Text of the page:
We’re Obsessed With These Juice Bar Cookbooks – And You Will Be, Too

Trendy. Expensive. So Instagrammable. Three of our favourite juice bars released cookbooks, and we’re sharing why they are so worth the attention.

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juice bar cookbooks, a unicorn smoothie
photo credit: shutterstock

Diving into a juice bar cookbook

Juice bars are everywhere these days, serving up pretty-coloured blends of fruits and vegetables in stylish surroundings alongside healthy foods like açai bowls, smoothies, or vegan soups. And now, they’re making inroads into bookstores, too. Here are three new juice bar cookbooks I’ve added to my shelves.

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juice bar cookbooks The Juice Truck Cookbook

Juice Bar Cookbook #1

The Juice Truck: A Guide to Juicing, Smoothies, Cleanses and Living a Plant Based Lifestyle (Appetite by Random House)

Where it’s from: Vancouver’s Juice Truck started as just that – a truck, often parked in Gastown – though they’ve now expanded to include a downtown smoothie cart and two cafés.

The cookbook: After an intro that outlines key tools and ingredients as well as some plugs for the vegan lifestyle, recipe sections cover juice, smoothies and smoothie bowls, nut milks, wellness shots, and some food items – all packaged in a vibrantly coloured softcover that’s easy to flip through. On-trend sections include a guide to “boosters” (powders like maca, ashwagandha, lucuma and spirulina) that are meant to add nutritional value to your foods, and brief guides to topics like meditation and gut health.

What we’ve bookmarked: The Yummy Yam juice (who knew you could juice yams!?), with its flavours of carrot, ginger and cinnamon, seems like the perfect juice for fall. And the Almond Butter Cups, apparently a top seller in their cafés, sound like a delicious nutrient-dense dessert.

The Juice Truck, $24.95 at amazon.ca.

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Juice bar cookbooks The Greenhouse Cookbook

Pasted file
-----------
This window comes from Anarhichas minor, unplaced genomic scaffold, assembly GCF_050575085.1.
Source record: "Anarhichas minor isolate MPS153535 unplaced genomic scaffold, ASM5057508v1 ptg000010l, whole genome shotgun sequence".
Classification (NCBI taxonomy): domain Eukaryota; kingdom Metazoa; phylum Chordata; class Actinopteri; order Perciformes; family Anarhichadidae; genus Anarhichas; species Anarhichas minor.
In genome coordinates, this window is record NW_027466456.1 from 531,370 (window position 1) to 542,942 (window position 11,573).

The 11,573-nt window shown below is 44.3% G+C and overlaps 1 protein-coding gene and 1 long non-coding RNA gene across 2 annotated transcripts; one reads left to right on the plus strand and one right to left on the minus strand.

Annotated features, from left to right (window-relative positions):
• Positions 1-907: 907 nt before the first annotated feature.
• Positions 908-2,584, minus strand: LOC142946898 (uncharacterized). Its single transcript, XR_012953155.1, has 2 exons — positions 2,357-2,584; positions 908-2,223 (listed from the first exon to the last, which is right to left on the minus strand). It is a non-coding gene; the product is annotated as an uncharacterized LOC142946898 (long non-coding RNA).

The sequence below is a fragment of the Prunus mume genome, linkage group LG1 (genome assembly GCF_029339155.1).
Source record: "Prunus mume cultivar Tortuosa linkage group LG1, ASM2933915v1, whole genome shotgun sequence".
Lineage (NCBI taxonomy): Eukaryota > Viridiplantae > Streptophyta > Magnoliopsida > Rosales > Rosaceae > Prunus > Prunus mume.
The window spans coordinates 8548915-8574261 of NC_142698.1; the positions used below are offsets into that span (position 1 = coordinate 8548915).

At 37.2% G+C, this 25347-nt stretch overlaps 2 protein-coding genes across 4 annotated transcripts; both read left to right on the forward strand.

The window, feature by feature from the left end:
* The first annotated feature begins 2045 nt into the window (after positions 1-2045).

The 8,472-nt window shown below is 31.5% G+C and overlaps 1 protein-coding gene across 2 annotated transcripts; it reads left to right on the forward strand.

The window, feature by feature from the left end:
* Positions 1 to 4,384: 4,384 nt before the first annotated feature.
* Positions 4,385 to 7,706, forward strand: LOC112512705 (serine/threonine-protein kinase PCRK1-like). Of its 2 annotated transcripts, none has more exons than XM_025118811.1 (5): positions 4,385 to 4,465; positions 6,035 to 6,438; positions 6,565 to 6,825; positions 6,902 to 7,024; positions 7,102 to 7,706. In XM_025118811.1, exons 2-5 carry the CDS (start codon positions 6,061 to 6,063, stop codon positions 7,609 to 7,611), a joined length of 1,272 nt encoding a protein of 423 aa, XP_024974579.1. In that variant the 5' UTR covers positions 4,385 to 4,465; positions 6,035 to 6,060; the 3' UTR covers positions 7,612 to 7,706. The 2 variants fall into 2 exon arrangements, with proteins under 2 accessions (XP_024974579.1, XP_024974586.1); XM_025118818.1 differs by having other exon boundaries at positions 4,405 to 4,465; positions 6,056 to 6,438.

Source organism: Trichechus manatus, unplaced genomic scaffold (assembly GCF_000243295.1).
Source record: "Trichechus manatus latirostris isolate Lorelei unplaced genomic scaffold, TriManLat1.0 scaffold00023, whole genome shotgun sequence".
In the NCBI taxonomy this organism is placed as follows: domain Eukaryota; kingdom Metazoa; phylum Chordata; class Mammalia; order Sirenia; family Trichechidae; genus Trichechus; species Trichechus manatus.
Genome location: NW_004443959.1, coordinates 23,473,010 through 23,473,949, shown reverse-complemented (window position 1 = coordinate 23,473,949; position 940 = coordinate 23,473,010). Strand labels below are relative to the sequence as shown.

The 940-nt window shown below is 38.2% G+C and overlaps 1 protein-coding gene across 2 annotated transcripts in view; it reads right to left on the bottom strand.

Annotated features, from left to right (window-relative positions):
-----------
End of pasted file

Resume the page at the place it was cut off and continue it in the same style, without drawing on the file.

Juice Bar Cookbook #2

The Greenhouse Cookbook: Plant-Based Eating and DIY Juicing (Penguin)

Where it’s from: Toronto’s Greenhouse Juice and its iconic sleek glass bottles have conquered the city, available in some 15 locations as well as for home delivery.

The book: While Greenhouse locations don’t serve food beyond smoothies and soups, the Greenhouse blog has a following for its beautifully photographed plant-based recipes – and the book is an offshoot of these (though most book recipes aren’t available online). You’ll find breakfasts, lunches, dinners, snacks and desserts – all with accompanying photos – as well as recipes to make your favourite Greenhouse offerings at home, like the popular Rococoa smoothie (“we sometimes tell customers that it tastes like chocolate-covered almonds”) and East of Eden, their “gateway” green juice.

What we’ve bookmarked: Sweetened with dates, the Chocolate Hazelnut Spread will go perfectly on (sprouted grain, natch) toast or pancakes. And the Wake Up Negroni (yes, there are cocktails) blends gin and Campari with the Wake Up juice, a blend of orange, grapefruit and lemon with a pinch of cayenne.

The Greenhouse Cookbook, $28.65 at amazon.ca.

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Juice bar cookbooks, The Moon Juice Cookbook

Juice Bar Cookbook #3

The Moon Juice Cookbook: Cosmic Alchemy for a Thriving Body, Beauty, and Consciousness (Pam Krauss Books)

Where it’s from: L.A.’s Moon Juice is the creation of Amanda Chantal Bacon, who’s gained renown for her level-10 woo-woo lifestyle and for the shop’s “dusts” – powdered blends of herbs intended to boost your health in targeted directions, like sleep or sex. Gwyneth Paltrow is a fan and sells them on her site goop.com.

The book: A stunningly on-trend hardcover with sometimes offbeat photography, the book goes deep into plant nutrition, opening with juices, nut and seed milks and functional beverages, then flowing into ferments (“yoghurts” and “cheeses” made from coconut or nuts), snacks and foods, and desserts and chocolate. Interspersed are tips on “fancy lazy” foods: Meals you can throw ahead quickly thanks to make-ahead components.

What we’ve bookmarked: We’re intrigued by the Chocolate Chaga Donuts, dehydrated rounds of an oat, sesame and chia-based dough topped with chocolate-coconut icing laced with chaga powder and “sprinkles”: Sprouted quinoa tossed with coconut nectar and either beet or turmeric juice for colour then dehydrated. And the Hot Sex Milk, a blend of pumpkin seed milk, maca and cacao powders, coconut oil and cayenne plus schisandra berries and ho shou wu (try finding those in your local supermarket) promises to “ignite and excite sexy flow” and send power “to all the right places.” Um, we’ll drink to that.

The Moon Juice Cookbook, $40 at amazon.ca.

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